One occurring theme connected with old age and ethnicity that has been repeatedly identified from the1980s until today is the lack of urgency over government action for the group (Norman, 1985, Patel, 1990, Lindesay, 1997, Patel, 2001). The Policy Research Institution on Aging and Ethnicity (PRIAE) highlights that these groups are not normally considered in old age research (Patel, 2003). Hoong Sin, (2003) points out that BME older people in the UK are disadvantaged by the lack of a reliable sampling frame. Although there are few national studies, most research projects are small and involve localised samples (Hoong Sin 2003). Therefore the infrastructure for doing research with such population groups is inadequately set up (Hoon Sin, 2003). In PRIAE’s view “we have had too much discussion, action is overdue” (Patel, 2001). This information suggests that BME elderly groups have never been a priority on the agenda for research or policy makers in the health care services. Saleh (2009) suggests that the introduction of the Race Relations (Amendment) Act 2000 increased pressure on health care organisations to adapt services to ensure equitable access for local all BME groups.
On the other hand, Department of Health (DoH) ensures that reducing health disadvantage and social exclusion for BME elders is central to UK health and social policy (DoH, 2001b). The DoH made specific commitments, in the “National Standards, Local Action”, to improve quality of service for BME where they are disadvantaged in terms of health (refs). This approach according to Papadopoulos et al. (2006) is a sign that the NHS is undergoing modernization.
Unfortunately, the last two National Patient Survey Programme reports (2008 & 2009) show the experiences of all BME groups (with the exception of those from the Irish community) are significantly less likely to be positive than those of the indigenous population’s. From a nursing aspect this outcome questions the nurse’s competence in delivering culturally appropriate care.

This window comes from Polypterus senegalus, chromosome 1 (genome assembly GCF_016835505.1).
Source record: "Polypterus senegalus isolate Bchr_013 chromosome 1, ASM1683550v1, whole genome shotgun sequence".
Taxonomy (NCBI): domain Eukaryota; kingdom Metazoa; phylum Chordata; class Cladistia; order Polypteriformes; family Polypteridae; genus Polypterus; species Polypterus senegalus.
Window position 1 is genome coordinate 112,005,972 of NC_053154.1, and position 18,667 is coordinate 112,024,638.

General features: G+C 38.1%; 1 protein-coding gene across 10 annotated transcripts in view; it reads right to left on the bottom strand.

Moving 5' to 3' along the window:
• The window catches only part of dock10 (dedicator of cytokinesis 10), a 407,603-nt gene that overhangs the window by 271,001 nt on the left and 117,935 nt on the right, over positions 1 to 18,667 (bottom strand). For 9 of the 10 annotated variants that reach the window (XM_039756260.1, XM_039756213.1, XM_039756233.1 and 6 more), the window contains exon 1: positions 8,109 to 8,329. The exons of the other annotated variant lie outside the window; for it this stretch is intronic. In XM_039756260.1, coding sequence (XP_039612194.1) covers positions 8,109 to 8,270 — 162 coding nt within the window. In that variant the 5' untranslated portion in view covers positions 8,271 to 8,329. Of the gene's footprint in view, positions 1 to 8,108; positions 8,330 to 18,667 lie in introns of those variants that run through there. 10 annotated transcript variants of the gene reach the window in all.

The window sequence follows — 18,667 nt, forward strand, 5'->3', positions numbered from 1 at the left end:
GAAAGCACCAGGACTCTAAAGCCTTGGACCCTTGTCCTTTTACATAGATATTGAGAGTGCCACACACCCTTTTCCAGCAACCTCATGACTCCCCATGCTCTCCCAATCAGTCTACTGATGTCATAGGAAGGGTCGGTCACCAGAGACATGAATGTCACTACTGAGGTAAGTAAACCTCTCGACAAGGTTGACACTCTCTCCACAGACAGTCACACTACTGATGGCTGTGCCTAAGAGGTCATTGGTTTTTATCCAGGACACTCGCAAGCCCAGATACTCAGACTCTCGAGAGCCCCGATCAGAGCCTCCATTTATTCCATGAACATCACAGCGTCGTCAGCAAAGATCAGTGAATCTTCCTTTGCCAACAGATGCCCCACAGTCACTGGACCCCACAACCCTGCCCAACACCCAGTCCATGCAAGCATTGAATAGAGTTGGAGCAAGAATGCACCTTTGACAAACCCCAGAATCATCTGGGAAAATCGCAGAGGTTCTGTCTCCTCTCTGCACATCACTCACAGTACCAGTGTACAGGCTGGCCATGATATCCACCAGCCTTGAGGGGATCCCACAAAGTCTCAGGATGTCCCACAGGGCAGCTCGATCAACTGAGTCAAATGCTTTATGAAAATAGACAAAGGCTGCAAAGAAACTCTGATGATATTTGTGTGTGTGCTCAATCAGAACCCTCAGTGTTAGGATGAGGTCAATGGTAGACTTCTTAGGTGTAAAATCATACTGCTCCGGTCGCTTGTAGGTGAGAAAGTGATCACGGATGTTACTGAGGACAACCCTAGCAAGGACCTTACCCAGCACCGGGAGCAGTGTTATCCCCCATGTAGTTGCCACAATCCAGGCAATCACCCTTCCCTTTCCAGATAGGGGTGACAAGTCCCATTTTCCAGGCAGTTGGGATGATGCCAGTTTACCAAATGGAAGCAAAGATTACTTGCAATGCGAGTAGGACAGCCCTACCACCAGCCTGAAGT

The literature available identifies cultural competency as one of the main factor that can help cease the inequalities in health care system (refs). According to Papadopoulos et al. (1999) although mention of the term cultural competence in DoH and National Health Services (NHS) documents has increased, there is no attention to what this actually means for patients or nurses and how it could be measured. Having and implementing clear, strong policies on race and equality is essential for health and social care organisations but this has to be supported with training and education (PRIAE, 2005). Consequently, Dreher and MacNaughton (2002) doubted whether cultural knowledge translated into culturally specific care would necessarily result in improved clinical outcomes or the reduction of health disparities.